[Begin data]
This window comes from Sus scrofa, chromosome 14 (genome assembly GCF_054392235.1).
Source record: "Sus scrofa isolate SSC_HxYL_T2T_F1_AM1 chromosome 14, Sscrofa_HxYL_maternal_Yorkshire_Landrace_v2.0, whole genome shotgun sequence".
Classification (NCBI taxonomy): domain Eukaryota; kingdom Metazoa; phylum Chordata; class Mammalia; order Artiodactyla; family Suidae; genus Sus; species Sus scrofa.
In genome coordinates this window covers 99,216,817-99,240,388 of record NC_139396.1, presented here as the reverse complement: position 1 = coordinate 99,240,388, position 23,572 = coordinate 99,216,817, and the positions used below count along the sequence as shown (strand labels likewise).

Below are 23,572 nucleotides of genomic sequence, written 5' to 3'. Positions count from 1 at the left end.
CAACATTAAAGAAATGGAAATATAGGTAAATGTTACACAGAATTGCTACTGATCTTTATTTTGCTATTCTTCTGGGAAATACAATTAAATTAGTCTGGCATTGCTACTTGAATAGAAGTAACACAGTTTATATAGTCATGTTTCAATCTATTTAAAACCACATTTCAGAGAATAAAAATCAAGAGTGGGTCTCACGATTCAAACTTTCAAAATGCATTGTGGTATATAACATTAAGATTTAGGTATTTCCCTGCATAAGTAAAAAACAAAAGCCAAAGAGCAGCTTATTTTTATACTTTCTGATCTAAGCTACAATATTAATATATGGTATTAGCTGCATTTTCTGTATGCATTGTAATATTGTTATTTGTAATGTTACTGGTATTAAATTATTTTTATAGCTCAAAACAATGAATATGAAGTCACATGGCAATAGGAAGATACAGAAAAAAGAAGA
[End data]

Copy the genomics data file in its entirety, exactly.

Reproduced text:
This window comes from Sus scrofa, chromosome 14 (genome assembly GCF_054392235.1).
Source record: "Sus scrofa isolate SSC_HxYL_T2T_F1_AM1 chromosome 14, Sscrofa_HxYL_maternal_Yorkshire_Landrace_v2.0, whole genome shotgun sequence".
Classification (NCBI taxonomy): domain Eukaryota; kingdom Metazoa; phylum Chordata; class Mammalia; order Artiodactyla; family Suidae; genus Sus; species Sus scrofa.
In genome coordinates this window covers 99,216,817-99,240,388 of record NC_139396.1, presented here as the reverse complement: position 1 = coordinate 99,240,388, position 23,572 = coordinate 99,216,817, and the positions used below count along the sequence as shown (strand labels likewise).

Below are 23,572 nucleotides of genomic sequence, written 5' to 3'. Positions count from 1 at the left end.
CAACATTAAAGAAATGGAAATATAGGTAAATGTTACACAGAATTGCTACTGATCTTTATTTTGCTATTCTTCTGGGAAATACAATTAAATTAGTCTGGCATTGCTACTTGAATAGAAGTAACACAGTTTATATAGTCATGTTTCAATCTATTTAAAACCACATTTCAGAGAATAAAAATCAAGAGTGGGTCTCACGATTCAAACTTTCAAAATGCATTGTGGTATATAACATTAAGATTTAGGTATTTCCCTGCATAAGTAAAAAACAAAAGCCAAAGAGCAGCTTATTTTTATACTTTCTGATCTAAGCTACAATATTAATATATGGTATTAGCTGCATTTTCTGTATGCATTGTAATATTGTTATTTGTAATGTTACTGGTATTAAATTATTTTTATAGCTCAAAACAATGAATATGAAGTCACATGGCAATAGGAAGATACAGAAAAAAGAAGA